Payment fraud just spiked to a new high, which means making sure company money stays where it belongs is more work for your finance team than ever before. A staggering 82% of companies said they were affected last year, according to the 2019 AFP Payments Fraud and Control Survey.
It’s a given you encourage your team to stay vigilant and take measures to prevent fraud. But with the odds looking even scarier now, additional action may be necessary.
What your team should do
Here are the key highlights from the AFP report and advice on how your team can better address these security concerns:
1. Email fraud on the increase. Business email compromise (BEC) scams have been on the rise for a while now. But for the first time, the amount of monetary loss increased, too: 80% of companies were hit, and 54% of those incurred real financial loss from those attacks.
You likely already train your team to spot BEC scams before any money’s transferred. But fraudsters’ efforts are getting more advanced and employees are still being duped.
So, in case anyone at your company does fall victim, ensure your company has a step-by-step plan ready. That may include contacting your bank, insurance company, local law enforcement, etc. It also doesn’t hurt to review your insurance policy to verify it fully addresses these cases.
2. Targeting “safer” payments. Thanks to faster payments and new advancements, it’s easy to see why so many companies love Automated Clearing House (ACH). Unfortunately, bad actors have noticed this, too.
ACH fraud increased significantly last year. Specifically, the percentage of companies that encountered ACH credit fraud jumped to 20% (from 13%), and those who experienced ACH debit fraud rose to 33% (from 28%). In addition, 25% of companies haven’t gotten advice from their banks on mitigating ACH risks.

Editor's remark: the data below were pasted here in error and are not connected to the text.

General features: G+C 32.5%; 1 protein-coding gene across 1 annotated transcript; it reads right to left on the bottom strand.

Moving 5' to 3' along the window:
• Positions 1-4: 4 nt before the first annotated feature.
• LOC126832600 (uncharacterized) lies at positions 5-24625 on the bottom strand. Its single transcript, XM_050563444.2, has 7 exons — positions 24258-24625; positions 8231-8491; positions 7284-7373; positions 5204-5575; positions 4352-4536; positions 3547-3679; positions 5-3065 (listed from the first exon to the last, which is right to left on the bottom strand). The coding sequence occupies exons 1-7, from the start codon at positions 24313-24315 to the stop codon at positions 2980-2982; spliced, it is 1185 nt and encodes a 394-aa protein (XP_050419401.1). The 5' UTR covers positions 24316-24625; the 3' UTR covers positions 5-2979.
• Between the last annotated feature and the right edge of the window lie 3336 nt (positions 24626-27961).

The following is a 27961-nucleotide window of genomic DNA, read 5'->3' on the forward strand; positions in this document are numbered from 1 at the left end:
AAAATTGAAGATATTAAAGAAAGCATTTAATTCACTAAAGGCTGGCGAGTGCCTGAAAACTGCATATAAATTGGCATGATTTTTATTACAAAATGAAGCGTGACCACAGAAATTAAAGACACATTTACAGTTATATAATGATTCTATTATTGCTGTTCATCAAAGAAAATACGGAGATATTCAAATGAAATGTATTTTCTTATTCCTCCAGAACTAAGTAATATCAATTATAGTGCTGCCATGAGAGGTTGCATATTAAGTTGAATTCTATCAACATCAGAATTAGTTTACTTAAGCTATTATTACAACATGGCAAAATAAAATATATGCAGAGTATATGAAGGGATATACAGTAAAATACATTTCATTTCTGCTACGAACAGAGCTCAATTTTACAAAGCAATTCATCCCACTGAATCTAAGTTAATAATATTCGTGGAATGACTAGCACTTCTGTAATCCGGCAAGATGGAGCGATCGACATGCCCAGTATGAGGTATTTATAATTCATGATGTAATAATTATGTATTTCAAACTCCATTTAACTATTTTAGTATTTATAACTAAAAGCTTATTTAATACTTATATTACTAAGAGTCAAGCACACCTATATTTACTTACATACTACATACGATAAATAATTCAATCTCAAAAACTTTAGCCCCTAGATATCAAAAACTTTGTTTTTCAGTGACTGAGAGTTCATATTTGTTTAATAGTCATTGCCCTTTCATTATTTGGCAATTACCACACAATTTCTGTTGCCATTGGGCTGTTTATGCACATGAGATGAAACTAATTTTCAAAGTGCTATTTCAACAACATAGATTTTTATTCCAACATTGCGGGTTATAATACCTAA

That being said, your team must prioritize working and communicating with your banking partners to avoid fraud, especially as ACH changes and advancements continue. You can also check out a variety of fraud prevention resources straight from NACHA.
3. More controls equal better business. The growth of new technology has pros and cons. On the one hand, it can give your finance team new ways to protect payments. On the other hand, it helps fraudsters find fresh, creative ways to try and trick your team.
So, how can you best use technology to your advantage? When companies have a “variety of protective measures,” bad actors get frustrated and will likely move on to other, easier targets, AFP points out.
Look to add extra layers of security to your computers and payments process anywhere you can – from basics like two-factor authentication and password security to more robust automation.